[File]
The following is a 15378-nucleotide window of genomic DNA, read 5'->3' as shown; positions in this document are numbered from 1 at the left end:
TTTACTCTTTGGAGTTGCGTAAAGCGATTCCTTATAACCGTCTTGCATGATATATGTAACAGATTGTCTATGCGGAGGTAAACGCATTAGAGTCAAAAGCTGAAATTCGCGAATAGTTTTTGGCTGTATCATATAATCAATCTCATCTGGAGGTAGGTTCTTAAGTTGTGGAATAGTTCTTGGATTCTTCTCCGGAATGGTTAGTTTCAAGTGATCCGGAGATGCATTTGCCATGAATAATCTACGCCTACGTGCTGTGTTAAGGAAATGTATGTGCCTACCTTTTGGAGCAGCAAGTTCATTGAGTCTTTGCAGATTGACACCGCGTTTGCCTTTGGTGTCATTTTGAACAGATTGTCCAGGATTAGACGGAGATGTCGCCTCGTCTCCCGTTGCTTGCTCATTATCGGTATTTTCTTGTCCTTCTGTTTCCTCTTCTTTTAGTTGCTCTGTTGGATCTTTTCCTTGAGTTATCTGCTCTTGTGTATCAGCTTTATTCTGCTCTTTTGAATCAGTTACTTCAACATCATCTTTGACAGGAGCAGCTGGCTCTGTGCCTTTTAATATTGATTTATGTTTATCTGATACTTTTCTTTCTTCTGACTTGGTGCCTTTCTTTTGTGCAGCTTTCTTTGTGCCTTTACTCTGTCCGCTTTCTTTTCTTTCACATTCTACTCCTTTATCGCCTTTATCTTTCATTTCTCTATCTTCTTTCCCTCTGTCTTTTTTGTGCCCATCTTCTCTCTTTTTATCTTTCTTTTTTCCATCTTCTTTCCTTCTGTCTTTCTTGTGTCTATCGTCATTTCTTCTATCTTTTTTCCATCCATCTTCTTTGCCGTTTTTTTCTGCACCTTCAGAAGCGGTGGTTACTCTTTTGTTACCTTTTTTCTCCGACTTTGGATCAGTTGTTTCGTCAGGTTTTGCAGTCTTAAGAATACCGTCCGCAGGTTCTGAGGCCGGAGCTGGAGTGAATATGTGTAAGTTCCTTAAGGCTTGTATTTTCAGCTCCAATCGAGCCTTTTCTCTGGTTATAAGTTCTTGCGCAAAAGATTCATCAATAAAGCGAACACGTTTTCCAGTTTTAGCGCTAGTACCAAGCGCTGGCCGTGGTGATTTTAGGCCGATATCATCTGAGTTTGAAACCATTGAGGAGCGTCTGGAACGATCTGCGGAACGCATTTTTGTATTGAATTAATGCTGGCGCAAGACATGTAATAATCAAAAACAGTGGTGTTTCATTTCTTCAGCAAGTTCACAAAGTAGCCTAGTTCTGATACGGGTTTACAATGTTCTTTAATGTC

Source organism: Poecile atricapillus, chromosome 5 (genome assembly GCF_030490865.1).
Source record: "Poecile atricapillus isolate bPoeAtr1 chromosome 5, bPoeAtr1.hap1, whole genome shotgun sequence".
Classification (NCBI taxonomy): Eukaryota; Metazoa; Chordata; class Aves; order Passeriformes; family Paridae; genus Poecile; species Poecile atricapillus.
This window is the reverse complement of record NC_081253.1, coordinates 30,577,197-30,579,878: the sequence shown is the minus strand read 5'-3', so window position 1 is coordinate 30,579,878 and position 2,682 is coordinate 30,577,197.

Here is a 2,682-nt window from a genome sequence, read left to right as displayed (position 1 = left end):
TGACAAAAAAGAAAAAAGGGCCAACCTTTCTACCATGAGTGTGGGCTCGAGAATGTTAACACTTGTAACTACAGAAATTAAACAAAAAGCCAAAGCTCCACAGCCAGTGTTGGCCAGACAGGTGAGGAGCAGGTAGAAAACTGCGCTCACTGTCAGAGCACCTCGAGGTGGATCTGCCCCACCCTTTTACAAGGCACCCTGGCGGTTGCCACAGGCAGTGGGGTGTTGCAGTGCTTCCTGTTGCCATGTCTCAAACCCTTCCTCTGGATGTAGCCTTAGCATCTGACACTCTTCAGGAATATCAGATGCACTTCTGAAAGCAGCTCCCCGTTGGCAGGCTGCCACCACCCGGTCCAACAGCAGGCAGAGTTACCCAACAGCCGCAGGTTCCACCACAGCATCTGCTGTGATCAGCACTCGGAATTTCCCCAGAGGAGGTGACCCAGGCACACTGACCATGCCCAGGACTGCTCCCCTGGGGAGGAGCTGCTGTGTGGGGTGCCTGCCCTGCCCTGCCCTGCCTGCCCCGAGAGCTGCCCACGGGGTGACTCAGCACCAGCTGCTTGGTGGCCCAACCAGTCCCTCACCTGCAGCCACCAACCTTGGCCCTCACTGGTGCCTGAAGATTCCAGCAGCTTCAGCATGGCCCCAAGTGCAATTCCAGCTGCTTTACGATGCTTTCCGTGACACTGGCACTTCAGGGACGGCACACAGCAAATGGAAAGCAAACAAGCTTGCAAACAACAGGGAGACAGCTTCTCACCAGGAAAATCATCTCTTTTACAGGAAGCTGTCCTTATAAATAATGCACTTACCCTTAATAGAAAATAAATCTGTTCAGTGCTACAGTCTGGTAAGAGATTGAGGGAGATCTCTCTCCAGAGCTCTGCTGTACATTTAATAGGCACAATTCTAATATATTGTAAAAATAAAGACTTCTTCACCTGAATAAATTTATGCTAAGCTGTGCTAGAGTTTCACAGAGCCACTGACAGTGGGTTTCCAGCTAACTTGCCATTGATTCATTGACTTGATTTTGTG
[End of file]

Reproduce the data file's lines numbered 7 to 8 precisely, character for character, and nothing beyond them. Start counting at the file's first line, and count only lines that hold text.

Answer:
Here is a 2,682-nt window from a genome sequence, read left to right as displayed (position 1 = left end):
TGACAAAAAAGAAAAAAGGGCCAACCTTTCTACCATGAGTGTGGGCTCGAGAATGTTAACACTTGTAACTACAGAAATTAAACAAAAAGCCAAAGCTCCACAGCCAGTGTTGGCCAGACAGGTGAGGAGCAGGTAGAAAACTGCGCTCACTGTCAGAGCACCTCGAGGTGGATCTGCCCCACCCTTTTACAAGGCACCCTGGCGGTTGCCACAGGCAGTGGGGTGTTGCAGTGCTTCCTGTTGCCATGTCTCAAACCCTTCCTCTGGATGTAGCCTTAGCATCTGACACTCTTCAGGAATATCAGATGCACTTCTGAAAGCAGCTCCCCGTTGGCAGGCTGCCACCACCCGGTCCAACAGCAGGCAGAGTTACCCAACAGCCGCAGGTTCCACCACAGCATCTGCTGTGATCAGCACTCGGAATTTCCCCAGAGGAGGTGACCCAGGCACACTGACCATGCCCAGGACTGCTCCCCTGGGGAGGAGCTGCTGTGTGGGGTGCCTGCCCTGCCCTGCCCTGCCTGCCCCGAGAGCTGCCCACGGGGTGACTCAGCACCAGCTGCTTGGTGGCCCAACCAGTCCCTCACCTGCAGCCACCAACCTTGGCCCTCACTGGTGCCTGAAGATTCCAGCAGCTTCAGCATGGCCCCAAGTGCAATTCCAGCTGCTTTACGATGCTTTCCGTGACACTGGCACTTCAGGGACGGCACACAGCAAATGGAAAGCAAACAAGCTTGCAAACAACAGGGAGACAGCTTCTCACCAGGAAAATCATCTCTTTTACAGGAAGCTGTCCTTATAAATAATGCACTTACCCTTAATAGAAAATAAATCTGTTCAGTGCTACAGTCTGGTAAGAGATTGAGGGAGATCTCTCTCCAGAGCTCTGCTGTACATTTAATAGGCACAATTCTAATATATTGTAAAAATAAAGACTTCTTCACCTGAATAAATTTATGCTAAGCTGTGCTAGAGTTTCACAGAGCCACTGACAGTGGGTTTCCAGCTAACTTGCCATTGATTCATTGACTTGATTTTGTG